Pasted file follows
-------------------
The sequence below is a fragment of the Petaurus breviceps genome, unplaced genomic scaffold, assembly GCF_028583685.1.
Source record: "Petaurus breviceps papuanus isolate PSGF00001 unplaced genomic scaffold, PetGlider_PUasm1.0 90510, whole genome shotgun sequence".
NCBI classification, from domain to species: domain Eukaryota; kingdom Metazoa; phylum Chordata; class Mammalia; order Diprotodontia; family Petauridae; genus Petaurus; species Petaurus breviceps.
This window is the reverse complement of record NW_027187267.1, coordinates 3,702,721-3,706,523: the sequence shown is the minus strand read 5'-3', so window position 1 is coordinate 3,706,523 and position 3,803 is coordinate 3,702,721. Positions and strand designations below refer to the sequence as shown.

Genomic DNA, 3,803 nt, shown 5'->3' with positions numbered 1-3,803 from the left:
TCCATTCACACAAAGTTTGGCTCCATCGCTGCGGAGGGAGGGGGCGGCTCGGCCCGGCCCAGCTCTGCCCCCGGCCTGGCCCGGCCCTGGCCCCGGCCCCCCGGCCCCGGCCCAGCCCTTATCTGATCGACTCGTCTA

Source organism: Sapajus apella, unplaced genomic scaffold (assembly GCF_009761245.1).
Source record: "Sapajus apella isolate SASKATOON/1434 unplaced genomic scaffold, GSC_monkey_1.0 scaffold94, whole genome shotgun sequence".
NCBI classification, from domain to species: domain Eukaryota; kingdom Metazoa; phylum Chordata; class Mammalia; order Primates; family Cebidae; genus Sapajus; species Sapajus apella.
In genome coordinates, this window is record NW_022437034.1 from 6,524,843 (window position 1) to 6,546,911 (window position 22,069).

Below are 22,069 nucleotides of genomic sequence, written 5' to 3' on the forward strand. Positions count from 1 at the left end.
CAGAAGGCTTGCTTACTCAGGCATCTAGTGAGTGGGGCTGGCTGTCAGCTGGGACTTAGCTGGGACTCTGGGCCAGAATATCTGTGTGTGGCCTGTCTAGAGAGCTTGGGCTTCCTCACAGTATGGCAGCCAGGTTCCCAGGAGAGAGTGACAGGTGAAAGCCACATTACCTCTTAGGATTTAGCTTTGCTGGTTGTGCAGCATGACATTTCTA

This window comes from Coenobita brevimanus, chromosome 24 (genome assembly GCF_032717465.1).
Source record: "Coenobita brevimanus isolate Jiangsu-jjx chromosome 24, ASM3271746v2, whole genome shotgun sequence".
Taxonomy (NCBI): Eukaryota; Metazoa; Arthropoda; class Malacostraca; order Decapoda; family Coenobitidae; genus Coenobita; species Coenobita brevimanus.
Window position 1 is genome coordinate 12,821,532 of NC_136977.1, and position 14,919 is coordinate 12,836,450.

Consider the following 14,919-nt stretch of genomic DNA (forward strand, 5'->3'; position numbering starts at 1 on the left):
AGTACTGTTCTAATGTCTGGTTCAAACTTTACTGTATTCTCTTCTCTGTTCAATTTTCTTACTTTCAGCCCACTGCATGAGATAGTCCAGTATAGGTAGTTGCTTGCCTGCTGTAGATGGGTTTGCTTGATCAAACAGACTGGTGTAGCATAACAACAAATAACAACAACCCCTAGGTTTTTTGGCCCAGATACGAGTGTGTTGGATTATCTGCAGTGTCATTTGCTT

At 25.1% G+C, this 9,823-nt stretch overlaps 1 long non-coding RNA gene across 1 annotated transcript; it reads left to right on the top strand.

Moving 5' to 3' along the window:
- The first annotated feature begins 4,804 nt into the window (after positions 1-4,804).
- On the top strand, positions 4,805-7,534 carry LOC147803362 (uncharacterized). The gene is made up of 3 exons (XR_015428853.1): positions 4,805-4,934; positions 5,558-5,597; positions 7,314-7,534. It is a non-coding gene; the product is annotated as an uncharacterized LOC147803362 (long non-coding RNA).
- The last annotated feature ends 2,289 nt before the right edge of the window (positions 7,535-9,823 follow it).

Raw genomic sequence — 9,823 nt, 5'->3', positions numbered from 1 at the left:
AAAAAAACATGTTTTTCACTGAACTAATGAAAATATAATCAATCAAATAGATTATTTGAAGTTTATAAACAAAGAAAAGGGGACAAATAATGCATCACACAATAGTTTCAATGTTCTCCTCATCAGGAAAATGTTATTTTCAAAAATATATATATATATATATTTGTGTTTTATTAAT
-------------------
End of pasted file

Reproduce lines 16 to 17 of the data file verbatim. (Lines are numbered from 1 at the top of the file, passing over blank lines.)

Window position 1 is genome coordinate 12,821,532 of NC_136977.1, and position 14,919 is coordinate 12,836,450.

Consider the following 14,919-nt stretch of genomic DNA (forward strand, 5'->3'; position numbering starts at 1 on the left):